Opinion

Women Entrepreneurs Can Be Economic Trailblazers

On paper, women business owners are on fire.

Over the past 16 years, employment by women-owned businesses is up 10 percent and their revenues have grown 63 percent. Today, 10 million U.S. businesses are owned by women. They generate more than $1.4 trillion in revenues and employ 8.4 million people.

The past year saw some tremendous advancements for women entrepreneurs, as well. For the first time, they landed 5 percent of all government contracts — worth almost $18 billion — a goal Women Impacting Public Policy has dedicated itself to achieving for 15 years. The 5 percent figure is a crucial milestone for women entrepreneurs. Reaching it has been a objective for the federal government since 1994, and for good reason: Women business owners are a dynamic force in the American economy and their success is good for the nation.

But it’s 2017 and women entrepreneurs still face many unique and formidable challenges. They get significantly less capital than their male counterparts and they’re woefully underrepresented on the boards of regulatory agencies, venture capital investment teams and in the companies that draw such investment. And while the government finally reached its modest goal set more than two decades ago to spend 5 percent of its small-business contracting dollars with women-owned firms, women are still being shut out of the most lucrative contracts the government offers.

In the fall, WIPP released a report analyzing 19 of the government’s largest and most lucrative contracts and found that 12 have requirements that ensure certain socioeconomic groups have access to the contracts. But of those 12, just a quarter have such requirements for women-owned firms.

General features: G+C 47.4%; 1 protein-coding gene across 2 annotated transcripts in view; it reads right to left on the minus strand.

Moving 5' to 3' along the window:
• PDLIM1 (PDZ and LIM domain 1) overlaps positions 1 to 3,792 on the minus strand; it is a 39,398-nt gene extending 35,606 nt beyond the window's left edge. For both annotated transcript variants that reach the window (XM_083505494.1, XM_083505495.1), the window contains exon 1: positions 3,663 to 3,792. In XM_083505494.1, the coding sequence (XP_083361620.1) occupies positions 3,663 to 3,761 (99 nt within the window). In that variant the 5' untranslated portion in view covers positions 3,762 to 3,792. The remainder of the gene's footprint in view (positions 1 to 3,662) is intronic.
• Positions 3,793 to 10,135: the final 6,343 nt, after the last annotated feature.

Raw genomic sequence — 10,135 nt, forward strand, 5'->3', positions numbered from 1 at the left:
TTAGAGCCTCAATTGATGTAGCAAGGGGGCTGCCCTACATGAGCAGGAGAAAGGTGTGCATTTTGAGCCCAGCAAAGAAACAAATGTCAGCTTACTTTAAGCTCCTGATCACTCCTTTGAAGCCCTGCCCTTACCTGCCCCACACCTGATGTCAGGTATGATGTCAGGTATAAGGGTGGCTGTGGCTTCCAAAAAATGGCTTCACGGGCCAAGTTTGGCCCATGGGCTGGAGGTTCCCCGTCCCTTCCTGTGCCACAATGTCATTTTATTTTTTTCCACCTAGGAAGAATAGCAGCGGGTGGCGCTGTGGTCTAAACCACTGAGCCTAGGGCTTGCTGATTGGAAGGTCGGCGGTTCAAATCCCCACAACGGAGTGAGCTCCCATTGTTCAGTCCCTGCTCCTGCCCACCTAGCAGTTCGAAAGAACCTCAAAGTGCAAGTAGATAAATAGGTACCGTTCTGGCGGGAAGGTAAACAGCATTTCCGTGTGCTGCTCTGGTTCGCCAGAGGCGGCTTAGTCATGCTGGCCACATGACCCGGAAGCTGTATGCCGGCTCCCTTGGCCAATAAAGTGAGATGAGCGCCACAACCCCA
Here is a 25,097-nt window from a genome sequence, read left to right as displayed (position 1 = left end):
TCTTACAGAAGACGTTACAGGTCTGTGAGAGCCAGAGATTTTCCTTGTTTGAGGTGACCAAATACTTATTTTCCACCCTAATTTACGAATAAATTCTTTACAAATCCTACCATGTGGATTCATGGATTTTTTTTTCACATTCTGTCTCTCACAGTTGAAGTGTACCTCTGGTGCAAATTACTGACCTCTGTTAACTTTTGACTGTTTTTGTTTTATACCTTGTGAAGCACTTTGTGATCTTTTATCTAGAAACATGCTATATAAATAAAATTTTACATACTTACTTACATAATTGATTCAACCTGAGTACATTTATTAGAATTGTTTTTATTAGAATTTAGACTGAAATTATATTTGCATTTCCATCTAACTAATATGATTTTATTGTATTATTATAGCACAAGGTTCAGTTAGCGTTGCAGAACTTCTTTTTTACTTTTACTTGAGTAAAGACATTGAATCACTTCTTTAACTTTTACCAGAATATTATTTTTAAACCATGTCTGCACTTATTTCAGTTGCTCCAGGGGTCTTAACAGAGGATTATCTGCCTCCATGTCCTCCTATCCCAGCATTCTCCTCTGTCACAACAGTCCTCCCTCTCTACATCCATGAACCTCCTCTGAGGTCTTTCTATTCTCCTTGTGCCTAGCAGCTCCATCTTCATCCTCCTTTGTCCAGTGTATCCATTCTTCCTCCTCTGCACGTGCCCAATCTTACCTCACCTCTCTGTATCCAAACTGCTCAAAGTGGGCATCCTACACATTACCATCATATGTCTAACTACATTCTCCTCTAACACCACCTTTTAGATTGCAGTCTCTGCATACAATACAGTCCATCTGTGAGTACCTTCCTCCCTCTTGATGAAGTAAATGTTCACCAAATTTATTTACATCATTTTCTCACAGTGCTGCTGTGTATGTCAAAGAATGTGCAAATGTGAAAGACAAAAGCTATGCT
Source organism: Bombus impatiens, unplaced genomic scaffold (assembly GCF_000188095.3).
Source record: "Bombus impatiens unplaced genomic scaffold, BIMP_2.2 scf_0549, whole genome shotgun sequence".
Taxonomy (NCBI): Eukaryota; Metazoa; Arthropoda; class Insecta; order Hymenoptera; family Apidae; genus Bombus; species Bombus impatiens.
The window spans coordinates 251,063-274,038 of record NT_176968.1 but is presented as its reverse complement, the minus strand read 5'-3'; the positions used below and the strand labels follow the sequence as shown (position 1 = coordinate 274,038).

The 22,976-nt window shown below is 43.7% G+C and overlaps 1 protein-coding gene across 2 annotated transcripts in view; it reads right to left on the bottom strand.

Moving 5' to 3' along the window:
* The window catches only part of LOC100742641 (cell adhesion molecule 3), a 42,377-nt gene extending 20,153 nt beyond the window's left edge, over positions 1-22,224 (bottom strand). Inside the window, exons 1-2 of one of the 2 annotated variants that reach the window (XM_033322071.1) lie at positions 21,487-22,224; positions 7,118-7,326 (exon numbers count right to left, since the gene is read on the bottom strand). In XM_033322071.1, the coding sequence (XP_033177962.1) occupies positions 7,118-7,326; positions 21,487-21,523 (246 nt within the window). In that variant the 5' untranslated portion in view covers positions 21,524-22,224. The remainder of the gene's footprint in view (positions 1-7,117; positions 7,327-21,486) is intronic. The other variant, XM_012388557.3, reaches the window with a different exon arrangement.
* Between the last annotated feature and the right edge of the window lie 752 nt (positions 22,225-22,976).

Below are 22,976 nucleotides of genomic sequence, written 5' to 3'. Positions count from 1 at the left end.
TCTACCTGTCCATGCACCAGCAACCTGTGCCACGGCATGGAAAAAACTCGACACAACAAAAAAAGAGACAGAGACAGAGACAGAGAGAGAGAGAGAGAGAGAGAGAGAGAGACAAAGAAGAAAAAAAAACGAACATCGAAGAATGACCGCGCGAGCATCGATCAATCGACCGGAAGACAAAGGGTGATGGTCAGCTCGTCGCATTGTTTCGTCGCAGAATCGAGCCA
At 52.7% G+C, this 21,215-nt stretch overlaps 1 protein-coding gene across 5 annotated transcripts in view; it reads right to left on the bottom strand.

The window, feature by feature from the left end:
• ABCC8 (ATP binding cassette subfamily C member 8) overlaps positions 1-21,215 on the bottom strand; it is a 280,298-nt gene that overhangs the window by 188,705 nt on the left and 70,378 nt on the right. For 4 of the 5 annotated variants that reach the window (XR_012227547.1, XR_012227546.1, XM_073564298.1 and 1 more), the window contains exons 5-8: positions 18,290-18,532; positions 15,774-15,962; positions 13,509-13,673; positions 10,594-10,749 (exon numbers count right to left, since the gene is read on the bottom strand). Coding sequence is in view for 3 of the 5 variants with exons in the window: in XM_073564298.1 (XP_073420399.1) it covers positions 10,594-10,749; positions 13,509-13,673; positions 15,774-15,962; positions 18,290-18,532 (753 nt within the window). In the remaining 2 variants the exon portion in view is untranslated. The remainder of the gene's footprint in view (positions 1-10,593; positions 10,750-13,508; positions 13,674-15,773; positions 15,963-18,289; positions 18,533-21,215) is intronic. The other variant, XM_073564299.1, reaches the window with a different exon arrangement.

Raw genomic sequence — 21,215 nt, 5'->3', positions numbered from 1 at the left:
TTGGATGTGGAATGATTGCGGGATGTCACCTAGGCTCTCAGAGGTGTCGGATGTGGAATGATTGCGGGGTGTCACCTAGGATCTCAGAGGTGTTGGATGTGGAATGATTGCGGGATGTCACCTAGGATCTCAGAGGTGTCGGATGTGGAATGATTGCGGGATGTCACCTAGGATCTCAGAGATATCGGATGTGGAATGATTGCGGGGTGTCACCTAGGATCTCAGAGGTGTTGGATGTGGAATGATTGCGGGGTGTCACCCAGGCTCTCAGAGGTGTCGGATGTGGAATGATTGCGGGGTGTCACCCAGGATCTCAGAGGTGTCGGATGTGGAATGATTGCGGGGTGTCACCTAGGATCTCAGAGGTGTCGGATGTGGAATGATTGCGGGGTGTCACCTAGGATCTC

Women entrepreneurs have fought and worked hard to create the economic power that leads to statistics that are impressive on paper. With some help from policymakers, women business owners can become an even greater economic powerhouse.

Here are the top issues that those in the 115th Congress and new administration who are serious about helping women in business must tackle:

  • Help female business owners get the capital they need. Only 4 percent of all commercial loan dollars go to women. The cumulative regulatory burden on community banks — a traditional source of capital for female entrepreneurs — has increased costs and made it difficult for these institutions to rationalize smaller loans. The unmet needs of women entrepreneurs total billions of dollars each year.
  • Open the door to women on large, multi-year government contracts. Parity in federal procurement opportunities is essential.
  • Use tools including the Small Business Investment Company Program, a Small Business Administration initiative that facilitates the flow of long-term capital to small businesses and is a good way to encourage more women to become fund managers. The limited number of female fund managers is a factor in female business owners receiving only 3 percent of all venture capital.
  • Continue efforts to strengthen intellectual property rights and protections at home and abroad to encourage entrepreneurship and the global expansion of women-owned firms. Ninety-five percent of consumers live outside the U.S.; business growth must be fueled by access to international markets, and intellectual property protection is key to this.
  • Put forth a regulatory system that is inclusive, transparent and flexible.
  • Appoint more women to the boards of federal regulatory agencies where they currently are woefully underrepresented.
  • Update the tax code, which includes both corporate and individual reform. Women business owners seek certainty, simplicity and fairness from the tax system.

That’s a big list. But progress and success in these areas will help women in business thrive and that will help drive our economy to greater heights — a truly worthy goal for a new Congress and new president.

 

Jane Campbell is president of WIPP and director of the National Development Council’s Washington office.

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